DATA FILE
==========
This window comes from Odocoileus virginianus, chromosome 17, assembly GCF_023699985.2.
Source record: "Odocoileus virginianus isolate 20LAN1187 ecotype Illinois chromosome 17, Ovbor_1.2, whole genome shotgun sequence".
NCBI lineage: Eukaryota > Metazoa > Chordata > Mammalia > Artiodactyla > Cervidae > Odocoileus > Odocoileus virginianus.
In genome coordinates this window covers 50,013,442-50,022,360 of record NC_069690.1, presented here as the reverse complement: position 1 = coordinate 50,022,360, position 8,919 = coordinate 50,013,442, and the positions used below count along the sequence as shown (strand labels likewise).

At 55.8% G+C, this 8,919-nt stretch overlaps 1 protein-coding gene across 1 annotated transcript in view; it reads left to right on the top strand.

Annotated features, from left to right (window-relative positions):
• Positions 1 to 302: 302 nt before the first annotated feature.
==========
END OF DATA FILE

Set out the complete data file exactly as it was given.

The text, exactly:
This window comes from Odocoileus virginianus, chromosome 17, assembly GCF_023699985.2.
Source record: "Odocoileus virginianus isolate 20LAN1187 ecotype Illinois chromosome 17, Ovbor_1.2, whole genome shotgun sequence".
NCBI lineage: Eukaryota > Metazoa > Chordata > Mammalia > Artiodactyla > Cervidae > Odocoileus > Odocoileus virginianus.
In genome coordinates this window covers 50,013,442-50,022,360 of record NC_069690.1, presented here as the reverse complement: position 1 = coordinate 50,022,360, position 8,919 = coordinate 50,013,442, and the positions used below count along the sequence as shown (strand labels likewise).

At 55.8% G+C, this 8,919-nt stretch overlaps 1 protein-coding gene across 1 annotated transcript in view; it reads left to right on the top strand.

Annotated features, from left to right (window-relative positions):
• Positions 1 to 302: 302 nt before the first annotated feature.